A history of the first worlds columbian exposition of 1893

Entertainment venues and hotels sprung up in nearby Hyde Park and Woodlawn too, some of which would evolve into major resort destinations through the midth century.

Over 27 million people equivalent to about half the U. Another part of the answer was provided by negative example through exhibits and concessions arranged along the Midway Plaisance, a mile-long avenue that ran at a right angle to the White City and blended education with amusement.

And both sought ways to make the Chicago fair distinctive. It was a historical moment and the beginning of a revolution, as Nikola Tesla and George Westinghouse introduced the public to electrical power by illuminating the exposition.

And the building that had housed delegates to world's congresses would become the Art Institute of Chicago. But the fair, through its racist policies, had already helped pave the way for national acceptance of the separate-but-equal doctrine that would become the law of the land in SharpeTomoko Masuzawaand others, the event was considered radical at the time, since it allowed non-Christian faiths to speak on their own behalf; it was not taken seriously by European scholars until the s.

It lifted the spirits of over 20 million people who paid to visit the exposition just as the Panic of hit. The vision of unity so important to a fractured America found its first and most obvious expression in the pristine whiteness and logical construction of the 14 "great buildings" of the Fair, particularly the Court of Honor.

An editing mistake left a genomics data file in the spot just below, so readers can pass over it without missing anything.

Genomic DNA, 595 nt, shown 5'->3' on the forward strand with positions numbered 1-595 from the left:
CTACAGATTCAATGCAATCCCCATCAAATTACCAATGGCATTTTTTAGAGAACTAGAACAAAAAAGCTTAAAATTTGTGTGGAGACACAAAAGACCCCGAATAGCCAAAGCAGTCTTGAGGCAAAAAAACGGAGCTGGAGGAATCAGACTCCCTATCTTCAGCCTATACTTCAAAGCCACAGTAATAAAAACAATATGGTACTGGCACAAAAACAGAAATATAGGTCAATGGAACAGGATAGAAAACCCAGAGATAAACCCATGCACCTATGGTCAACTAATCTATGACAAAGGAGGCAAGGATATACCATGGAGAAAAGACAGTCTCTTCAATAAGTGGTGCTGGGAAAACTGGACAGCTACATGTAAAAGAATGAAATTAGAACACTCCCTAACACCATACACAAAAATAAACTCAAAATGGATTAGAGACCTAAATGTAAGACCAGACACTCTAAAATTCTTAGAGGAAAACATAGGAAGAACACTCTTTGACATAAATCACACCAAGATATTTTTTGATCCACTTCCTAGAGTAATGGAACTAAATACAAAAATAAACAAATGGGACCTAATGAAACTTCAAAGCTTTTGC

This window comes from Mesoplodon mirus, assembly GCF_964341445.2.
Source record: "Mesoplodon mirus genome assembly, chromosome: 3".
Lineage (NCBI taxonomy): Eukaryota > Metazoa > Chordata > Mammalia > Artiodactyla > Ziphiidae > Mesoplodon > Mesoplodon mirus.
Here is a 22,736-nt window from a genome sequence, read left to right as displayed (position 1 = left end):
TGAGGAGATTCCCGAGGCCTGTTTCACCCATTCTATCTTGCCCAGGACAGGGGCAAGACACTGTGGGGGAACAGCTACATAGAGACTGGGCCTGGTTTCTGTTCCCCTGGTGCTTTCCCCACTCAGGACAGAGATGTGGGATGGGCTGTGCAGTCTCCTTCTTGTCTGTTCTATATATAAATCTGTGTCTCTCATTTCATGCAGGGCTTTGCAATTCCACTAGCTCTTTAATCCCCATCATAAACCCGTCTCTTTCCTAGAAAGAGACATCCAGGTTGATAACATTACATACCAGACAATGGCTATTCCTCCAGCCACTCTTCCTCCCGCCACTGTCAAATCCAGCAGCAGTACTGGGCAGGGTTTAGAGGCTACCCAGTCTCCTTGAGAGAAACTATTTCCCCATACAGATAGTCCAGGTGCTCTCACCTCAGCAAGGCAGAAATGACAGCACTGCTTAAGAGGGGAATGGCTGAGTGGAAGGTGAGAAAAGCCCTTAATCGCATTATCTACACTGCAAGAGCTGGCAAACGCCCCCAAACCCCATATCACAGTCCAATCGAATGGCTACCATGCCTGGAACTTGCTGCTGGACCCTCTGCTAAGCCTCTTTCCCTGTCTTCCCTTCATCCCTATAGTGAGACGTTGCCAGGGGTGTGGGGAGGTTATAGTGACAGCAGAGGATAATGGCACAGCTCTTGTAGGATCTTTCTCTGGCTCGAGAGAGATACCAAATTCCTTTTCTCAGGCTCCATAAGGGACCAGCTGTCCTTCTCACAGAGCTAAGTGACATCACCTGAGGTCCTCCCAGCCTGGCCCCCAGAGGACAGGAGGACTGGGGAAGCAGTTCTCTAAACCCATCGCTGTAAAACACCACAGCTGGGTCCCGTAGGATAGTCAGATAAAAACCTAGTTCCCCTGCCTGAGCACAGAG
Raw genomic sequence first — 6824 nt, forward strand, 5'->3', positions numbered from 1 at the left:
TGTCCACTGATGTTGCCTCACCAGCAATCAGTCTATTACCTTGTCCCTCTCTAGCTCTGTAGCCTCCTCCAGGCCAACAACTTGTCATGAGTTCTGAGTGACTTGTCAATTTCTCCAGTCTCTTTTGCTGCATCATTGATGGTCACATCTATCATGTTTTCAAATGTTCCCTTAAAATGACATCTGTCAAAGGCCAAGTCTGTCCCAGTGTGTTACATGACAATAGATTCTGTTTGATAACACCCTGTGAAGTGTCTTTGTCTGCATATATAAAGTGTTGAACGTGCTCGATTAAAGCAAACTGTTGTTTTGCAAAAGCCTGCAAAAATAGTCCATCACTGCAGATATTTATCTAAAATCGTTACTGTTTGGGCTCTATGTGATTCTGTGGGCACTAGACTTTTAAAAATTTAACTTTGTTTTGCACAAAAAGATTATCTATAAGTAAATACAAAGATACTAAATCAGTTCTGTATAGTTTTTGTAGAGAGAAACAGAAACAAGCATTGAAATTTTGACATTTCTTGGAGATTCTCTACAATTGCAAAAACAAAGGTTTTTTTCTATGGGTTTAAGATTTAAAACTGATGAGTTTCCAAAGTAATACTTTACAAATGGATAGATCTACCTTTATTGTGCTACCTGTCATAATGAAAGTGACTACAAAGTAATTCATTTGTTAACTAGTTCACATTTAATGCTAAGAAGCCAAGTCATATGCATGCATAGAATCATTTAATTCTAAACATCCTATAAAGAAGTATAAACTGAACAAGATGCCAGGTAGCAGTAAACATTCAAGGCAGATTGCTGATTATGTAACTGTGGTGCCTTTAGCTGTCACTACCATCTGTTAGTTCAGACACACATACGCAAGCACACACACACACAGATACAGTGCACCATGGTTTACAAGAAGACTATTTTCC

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A smallpox epidemic that originated at the fair in midsummer spread throughout the city by early autumn. The documents that follow present the history of the Columbian Exposition in relation to the history of Chicago. That these visions of beauty were only architectural models, temporary Beaux-Arts facades, was not of concern.

The Court of Honor buildings-- surrounding the Grand Basin with its massive gilded statue of the Republic--were covered with "staff," or stucco, giving the main buildings a magnificent whiteness and dazzling visitors who arrived at the rail terminal just outside the Fair's gates.

When Root died of pneumonia early in the planning process, Burnham took control of the architectural planning of the Fair.

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